Tight calves, slightly sore arches, what is going on here? My calves are rock solid right now (and these pictures don’t do justice to their chiseledness). Why? Today I am going to discuss barefoot training. I could go through a list of benefits and science, but today I am going to take the common sense approach, personal experience and personal awareness to get my point across. I’ve been wearing Five-Fingers for over three years now, I’ve dedicated my life to being barefoot (at the risk of losing my best friend who considered it an unforgivable sin to give away my stellar high heel collection). So as you can see this is something I take seriously, it’s not a trend or just something to do (although I unintentionally tend to be trend setting). So why? Why the commitment and why are my calves so sore?
Initially when my arches began their waning complaints I thought maybe I had strained them. But my epiphany place: the mountains brought some resolve. I’m use and training more with my barefoot shoes. More hiking and actual movement, not sitting at the shop. My arches are merely changing shape. Sitting on the bed I looked down at my feet. Holy cow, I must not truly look at my feet often because they have really changed feet. I wish I had a picture of them three years ago, but they were definitely not the same shape. Although not flat-footed, there a major curvature increase in my feet.
Now this is something I’ve noted over the past years. Shoes nowadays weaken the feet (bypassing the small tendons and muscles in your feet, they actually jack up your whole posture). I have felt the shoes working and strengthening their way up my body. Initially you have the toes. First they don’t like to be separated, and then you are forced to use them. They whine and complain as you push-off them, they (like people sometimes) are resistant to change. I remember my brother-in-law Todd, who wears some kind of shoe virtually all the time, had the worst toes pains when doing lunges minus the shoes. The shoes aren’t done at the toes, they keep working. I’ve felt this intermittently the last several years, as my ankles, knees, hips, and lower back go through the process of strengthening. I believe part of the reasons we have so many joint injuries today, is this weakness. Hiking in the mountains, maneuvering around rocks and cliffs I am better able to adjust/adapt. My feet mold to the shape of the rock and my toes dig into the earth propelling me forward. adaptions is key to live and injury prevention. I believe modern shoes don’t allow adaptions and their weakening side effects only add to this.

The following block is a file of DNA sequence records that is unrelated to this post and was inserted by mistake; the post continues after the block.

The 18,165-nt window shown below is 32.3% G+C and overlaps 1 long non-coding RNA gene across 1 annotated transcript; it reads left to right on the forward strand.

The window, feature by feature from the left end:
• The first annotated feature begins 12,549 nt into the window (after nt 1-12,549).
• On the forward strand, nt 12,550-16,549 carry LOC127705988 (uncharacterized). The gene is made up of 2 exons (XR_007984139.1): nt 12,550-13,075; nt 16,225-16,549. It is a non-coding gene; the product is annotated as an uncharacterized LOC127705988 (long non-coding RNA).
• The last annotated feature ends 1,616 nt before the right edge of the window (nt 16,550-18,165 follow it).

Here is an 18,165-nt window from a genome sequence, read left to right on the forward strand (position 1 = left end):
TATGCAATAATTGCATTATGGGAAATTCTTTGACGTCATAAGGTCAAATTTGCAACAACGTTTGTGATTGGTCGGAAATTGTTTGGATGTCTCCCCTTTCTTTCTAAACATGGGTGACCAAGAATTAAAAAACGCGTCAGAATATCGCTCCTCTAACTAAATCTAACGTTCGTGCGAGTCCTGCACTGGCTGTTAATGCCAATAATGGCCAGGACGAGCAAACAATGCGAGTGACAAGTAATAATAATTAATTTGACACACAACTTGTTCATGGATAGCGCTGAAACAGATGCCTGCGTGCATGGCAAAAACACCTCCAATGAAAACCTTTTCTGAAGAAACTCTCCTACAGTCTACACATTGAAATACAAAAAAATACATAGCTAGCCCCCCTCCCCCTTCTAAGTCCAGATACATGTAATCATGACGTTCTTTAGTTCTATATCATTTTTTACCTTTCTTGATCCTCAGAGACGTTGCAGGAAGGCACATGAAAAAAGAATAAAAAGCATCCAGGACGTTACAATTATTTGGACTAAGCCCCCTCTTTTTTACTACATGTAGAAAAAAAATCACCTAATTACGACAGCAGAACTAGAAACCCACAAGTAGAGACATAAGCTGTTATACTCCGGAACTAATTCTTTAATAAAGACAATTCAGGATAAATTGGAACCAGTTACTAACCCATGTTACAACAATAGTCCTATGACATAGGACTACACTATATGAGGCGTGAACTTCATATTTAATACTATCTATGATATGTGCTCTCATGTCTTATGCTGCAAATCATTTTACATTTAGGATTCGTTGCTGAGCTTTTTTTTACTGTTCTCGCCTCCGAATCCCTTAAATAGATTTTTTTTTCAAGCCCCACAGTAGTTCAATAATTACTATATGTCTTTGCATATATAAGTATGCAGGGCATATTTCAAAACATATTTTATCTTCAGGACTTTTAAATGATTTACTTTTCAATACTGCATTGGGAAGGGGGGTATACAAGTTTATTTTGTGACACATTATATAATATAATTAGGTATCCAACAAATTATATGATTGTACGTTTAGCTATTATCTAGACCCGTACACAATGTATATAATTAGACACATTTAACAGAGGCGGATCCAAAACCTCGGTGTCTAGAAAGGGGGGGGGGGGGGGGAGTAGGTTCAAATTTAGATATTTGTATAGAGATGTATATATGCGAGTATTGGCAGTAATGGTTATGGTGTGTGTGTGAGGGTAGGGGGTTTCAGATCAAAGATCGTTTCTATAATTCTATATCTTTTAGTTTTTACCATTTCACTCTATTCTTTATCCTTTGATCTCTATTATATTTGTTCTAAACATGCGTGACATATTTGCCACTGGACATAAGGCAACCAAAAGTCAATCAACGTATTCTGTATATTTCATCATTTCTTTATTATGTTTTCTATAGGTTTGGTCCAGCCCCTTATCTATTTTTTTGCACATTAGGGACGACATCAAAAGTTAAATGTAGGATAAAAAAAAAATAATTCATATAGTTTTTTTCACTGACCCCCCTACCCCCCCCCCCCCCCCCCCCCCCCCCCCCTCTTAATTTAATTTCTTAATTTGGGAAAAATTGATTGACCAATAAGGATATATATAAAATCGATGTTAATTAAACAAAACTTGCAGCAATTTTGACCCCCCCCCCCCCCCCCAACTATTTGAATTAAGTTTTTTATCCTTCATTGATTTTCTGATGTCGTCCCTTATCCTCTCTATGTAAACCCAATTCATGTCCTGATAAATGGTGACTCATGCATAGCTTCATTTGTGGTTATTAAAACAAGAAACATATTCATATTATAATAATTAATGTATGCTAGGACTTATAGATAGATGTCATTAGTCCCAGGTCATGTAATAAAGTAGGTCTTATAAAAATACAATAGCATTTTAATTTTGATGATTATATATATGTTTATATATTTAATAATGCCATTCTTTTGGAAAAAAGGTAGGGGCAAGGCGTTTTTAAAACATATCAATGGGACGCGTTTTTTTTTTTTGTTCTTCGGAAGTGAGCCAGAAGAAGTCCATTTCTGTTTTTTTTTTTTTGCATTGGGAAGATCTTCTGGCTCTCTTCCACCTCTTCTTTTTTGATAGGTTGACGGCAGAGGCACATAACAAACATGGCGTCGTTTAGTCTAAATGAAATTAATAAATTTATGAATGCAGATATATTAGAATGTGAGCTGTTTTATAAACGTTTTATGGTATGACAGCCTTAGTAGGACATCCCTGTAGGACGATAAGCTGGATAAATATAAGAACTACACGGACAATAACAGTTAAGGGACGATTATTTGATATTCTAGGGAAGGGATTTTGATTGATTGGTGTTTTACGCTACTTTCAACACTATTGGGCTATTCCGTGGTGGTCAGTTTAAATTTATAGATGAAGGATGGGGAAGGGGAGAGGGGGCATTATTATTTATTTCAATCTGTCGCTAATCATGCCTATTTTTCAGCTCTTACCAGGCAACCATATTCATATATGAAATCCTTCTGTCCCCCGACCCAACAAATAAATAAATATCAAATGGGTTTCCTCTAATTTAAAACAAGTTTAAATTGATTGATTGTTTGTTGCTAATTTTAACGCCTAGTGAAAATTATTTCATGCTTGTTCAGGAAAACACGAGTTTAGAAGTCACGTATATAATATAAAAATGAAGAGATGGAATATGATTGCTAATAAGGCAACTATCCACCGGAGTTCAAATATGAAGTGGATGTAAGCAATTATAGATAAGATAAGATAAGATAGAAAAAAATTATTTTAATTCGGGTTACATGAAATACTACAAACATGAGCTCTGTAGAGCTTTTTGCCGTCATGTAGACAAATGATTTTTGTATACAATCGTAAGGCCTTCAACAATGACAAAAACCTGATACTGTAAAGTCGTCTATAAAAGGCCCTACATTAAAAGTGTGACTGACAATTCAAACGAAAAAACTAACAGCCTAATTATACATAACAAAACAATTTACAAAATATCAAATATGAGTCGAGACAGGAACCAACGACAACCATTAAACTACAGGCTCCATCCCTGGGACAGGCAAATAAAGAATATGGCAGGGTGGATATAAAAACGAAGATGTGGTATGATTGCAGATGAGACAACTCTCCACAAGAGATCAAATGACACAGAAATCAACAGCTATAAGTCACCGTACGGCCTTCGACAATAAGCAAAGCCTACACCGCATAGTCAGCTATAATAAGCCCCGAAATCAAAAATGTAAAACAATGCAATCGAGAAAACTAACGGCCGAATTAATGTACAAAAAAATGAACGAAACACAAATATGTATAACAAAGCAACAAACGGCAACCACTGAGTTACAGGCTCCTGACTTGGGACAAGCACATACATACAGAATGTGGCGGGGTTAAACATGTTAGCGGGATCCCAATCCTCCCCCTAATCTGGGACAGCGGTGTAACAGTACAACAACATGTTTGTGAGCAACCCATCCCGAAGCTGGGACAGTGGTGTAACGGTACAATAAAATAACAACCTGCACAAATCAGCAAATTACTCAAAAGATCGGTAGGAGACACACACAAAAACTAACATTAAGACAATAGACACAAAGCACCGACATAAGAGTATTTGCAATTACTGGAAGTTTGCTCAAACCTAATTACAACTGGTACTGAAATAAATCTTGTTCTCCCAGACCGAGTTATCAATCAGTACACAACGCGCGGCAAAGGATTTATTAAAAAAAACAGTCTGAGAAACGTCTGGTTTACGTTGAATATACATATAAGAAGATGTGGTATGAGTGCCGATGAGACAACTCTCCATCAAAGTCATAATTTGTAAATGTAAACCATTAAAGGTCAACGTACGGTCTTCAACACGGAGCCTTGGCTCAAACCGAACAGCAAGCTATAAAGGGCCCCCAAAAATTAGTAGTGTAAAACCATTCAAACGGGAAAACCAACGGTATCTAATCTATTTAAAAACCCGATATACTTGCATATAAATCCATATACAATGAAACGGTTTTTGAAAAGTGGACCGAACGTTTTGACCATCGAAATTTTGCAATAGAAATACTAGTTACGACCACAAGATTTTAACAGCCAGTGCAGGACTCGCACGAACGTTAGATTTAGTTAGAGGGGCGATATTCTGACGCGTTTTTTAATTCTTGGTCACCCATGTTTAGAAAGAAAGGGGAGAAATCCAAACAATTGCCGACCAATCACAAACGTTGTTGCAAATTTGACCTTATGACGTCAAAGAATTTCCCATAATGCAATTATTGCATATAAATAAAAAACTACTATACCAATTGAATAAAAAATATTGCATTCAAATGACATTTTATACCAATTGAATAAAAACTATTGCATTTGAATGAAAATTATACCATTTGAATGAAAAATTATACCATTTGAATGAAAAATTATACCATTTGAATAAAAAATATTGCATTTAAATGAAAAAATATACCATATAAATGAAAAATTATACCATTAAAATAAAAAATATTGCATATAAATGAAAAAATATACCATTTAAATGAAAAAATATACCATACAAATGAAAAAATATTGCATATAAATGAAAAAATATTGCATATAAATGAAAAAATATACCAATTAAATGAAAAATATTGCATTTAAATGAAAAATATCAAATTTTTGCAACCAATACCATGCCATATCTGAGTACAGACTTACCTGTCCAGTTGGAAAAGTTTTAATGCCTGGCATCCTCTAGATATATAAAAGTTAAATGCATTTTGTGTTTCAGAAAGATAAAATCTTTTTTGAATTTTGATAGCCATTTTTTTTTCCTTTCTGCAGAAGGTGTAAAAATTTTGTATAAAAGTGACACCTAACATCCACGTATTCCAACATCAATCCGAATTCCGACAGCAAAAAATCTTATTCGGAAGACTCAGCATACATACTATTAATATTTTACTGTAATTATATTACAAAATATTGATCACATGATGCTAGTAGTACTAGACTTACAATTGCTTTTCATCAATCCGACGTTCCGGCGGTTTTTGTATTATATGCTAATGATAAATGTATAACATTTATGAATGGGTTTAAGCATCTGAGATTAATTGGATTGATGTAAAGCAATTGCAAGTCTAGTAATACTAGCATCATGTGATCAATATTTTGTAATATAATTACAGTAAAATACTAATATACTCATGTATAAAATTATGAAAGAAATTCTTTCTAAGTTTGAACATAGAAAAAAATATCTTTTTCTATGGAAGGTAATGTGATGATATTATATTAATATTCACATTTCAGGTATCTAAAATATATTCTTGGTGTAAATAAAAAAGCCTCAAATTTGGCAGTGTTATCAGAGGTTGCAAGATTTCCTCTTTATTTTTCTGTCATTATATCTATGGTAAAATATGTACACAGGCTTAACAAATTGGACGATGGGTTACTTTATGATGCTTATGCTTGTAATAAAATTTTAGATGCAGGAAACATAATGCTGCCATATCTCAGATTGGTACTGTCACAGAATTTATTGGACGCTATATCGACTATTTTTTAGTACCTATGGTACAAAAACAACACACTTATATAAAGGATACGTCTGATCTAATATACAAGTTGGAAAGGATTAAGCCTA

Although we promote the barefoot shoes for kettlebells, I realize now that I must emphasize the importance of training with them. Most of my exercise training is slow aerobic (hiking and walking). We need to spend hours a walking in them, practicing getting on our toes sometimes. You don’t have to wear them all the time like me (I tend to be an extremist), but you do need to train barefoot, it is one of the best things you can do. I can’t tell you how much I’ve seen my legs change since picking up my training. Those tight calves are reshaping to a beautiful toned curvature. My quads are sculpting. My arches are elegant and curved. I think the man stopping me to tell me my legs are pretty and I need to have them insured, is testimony enough to this.
Barefoot training: a must for strength, posture and tone.
I probably do less than 2 hours of exercise (kettlebells and running fast) a week, but I do several hours of barefoot walking. Before in Terre Haute I was not getting as much walking in. Now I’ve doubled if not tripled my walking the last two weeks. Hence my calves and arches (which have been tight as well).